A man who was badly injured after hitting a pothole on his bicycle says the Council have been “obstructive” and refused him support.
William Bullock, 27, was left with facial deformities and suspected post traumatic stress disorder after the accident in 2021. But he said that when he approached Bath and North East Somerset Council’s social care team for support, they were “obstructive” and just denied liability.
Two years on, Mr Bullock still deals with flashbacks, daily pain, and has trouble eating. He is now considering taking the local authority to court.
He had been cycling down Moorfields Road in Bath on 20th April 2021 when he hit a deep pothole as he moved to avoid the door zone of a parked car. He said: “My wheel struck the pothole and I got knocked out and, the next thing I know, I was in an ambulance.”
The impact saw him fracture both cheeks and eye sockets, and his nose in places. He lost six teeth and had to have plates in his jaw for three months. He is still in daily pain from his injuries and has been referred for a PTSD and eating disorder diagnosis. He said: “I live with these flashbacks all the time.”
Mr Bullock used to cycle regularly, travelling by bicycle from his home in Bath to Radstock for boxing. He said: “I was as fit as anyone. Now I can’t eat.”
Mr Bullock wants the council to provide him with a bus pass and with social care, but he said: “The people in charge of social care have been nothing but obstructive.”
He first reached out to the council’s social care team days after the incident. He said: “Because I had massive trauma, I was ringing them asking for help. And straight away it was legal, legal, legal. […] There was no help offered whatsoever.”
He said: “People should not be treated this way.”
He said he wanted to feel supported by his local council, but said: “Instead, it just feels like me against them and its not right. Those are people that are providing a service to me.”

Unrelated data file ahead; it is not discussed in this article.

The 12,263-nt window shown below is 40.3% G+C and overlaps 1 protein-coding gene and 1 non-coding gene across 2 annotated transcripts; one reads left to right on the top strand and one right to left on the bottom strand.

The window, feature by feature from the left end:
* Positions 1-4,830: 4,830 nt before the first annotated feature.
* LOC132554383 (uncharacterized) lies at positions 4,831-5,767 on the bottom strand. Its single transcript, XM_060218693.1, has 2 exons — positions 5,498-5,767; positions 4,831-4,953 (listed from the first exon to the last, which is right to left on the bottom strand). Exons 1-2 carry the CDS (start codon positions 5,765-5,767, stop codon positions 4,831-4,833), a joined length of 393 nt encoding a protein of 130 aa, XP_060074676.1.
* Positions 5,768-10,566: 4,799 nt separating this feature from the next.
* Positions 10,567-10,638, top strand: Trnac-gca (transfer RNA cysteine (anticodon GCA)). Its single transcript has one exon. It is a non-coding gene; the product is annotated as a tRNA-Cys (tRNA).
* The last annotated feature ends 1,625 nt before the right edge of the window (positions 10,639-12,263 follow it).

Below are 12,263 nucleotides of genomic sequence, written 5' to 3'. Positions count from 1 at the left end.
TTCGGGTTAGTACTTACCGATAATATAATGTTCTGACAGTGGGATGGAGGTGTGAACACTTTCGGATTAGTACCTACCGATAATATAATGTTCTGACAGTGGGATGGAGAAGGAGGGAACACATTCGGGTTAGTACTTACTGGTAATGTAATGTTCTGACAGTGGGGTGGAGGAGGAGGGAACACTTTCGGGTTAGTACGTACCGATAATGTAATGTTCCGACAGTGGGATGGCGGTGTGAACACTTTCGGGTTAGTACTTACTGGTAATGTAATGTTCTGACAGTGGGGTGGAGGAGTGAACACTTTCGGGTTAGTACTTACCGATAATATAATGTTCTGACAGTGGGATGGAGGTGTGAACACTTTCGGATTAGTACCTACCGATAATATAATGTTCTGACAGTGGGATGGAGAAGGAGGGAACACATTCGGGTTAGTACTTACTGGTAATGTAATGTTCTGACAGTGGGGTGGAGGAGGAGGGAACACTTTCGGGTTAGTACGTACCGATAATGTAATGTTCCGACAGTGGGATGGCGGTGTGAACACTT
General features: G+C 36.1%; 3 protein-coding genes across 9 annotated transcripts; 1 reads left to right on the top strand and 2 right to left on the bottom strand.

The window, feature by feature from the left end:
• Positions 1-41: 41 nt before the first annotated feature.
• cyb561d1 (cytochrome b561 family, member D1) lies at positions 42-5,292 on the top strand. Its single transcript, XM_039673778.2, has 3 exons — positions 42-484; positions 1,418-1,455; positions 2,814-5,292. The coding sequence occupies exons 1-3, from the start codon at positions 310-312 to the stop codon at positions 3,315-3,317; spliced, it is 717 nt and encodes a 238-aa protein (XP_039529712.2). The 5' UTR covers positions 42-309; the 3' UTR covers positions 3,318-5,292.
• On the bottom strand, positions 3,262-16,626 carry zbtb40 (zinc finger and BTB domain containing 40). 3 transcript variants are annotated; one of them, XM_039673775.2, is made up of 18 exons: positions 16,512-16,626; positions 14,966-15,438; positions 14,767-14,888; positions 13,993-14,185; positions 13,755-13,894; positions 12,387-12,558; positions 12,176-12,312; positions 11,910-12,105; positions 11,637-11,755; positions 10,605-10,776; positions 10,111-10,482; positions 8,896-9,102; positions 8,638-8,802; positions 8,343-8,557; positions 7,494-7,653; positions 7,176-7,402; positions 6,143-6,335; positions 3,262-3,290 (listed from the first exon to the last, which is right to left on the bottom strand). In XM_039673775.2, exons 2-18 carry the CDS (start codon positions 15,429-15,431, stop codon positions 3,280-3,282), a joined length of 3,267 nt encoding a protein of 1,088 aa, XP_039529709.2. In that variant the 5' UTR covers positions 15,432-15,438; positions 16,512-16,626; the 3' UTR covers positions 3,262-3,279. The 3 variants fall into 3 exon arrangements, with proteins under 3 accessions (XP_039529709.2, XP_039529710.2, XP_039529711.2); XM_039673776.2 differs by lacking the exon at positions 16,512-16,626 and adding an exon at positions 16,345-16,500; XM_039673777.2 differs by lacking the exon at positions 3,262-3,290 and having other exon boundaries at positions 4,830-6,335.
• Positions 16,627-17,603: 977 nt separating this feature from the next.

Mr Bullock told the Local Democracy Reporting Service he wanted to put a message out, stating: “I’d like people to know how they’d get treated if they did have an accident in a pothole.”
He said: “In a pothole incident, the amount of evidence they would need is unbelievable. […] It’s not right when someone nearly dies.”
He said the council had claimed that the pothole in question was 3cm deep, meaning it was under the 4cm threshold to require council action. But Mr Bullock said that measuring the pothole showed it was clearly closer to 5cm.
He added that the council must have known the state of the roads was dire, as there were potholes all across the area. He said: “It was preventable.”
The road was later resurfaced in 2022.
Mr Bullock said he was now considering legal action in order to get the support he needs from the council, but feared taking the stand would be traumatic.
He said: “It’s going to destroy me even more.”
The council’s cabinet member for highways, Manda Rigby, said: “I am very sorry to hear Mr Bullock has suffered an injury and hope he makes a full recovery soon. All incidents of this type are taken seriously and logged. However this is an ongoing legal matter and so we are unable to comment.
“Maintaining the highway network in a good condition is a priority for Bath & North East Somerset Council and in 2023/24, we invested £2m funding in addition to the grant received from the West of England Combined Authority (WECA) for maintenance.
“Our highways team routinely inspect Moorfields Road twice a year to identify any safety defects. We carry out repairs on any defects where our intervention levels are met.
LDRS, John Wimperis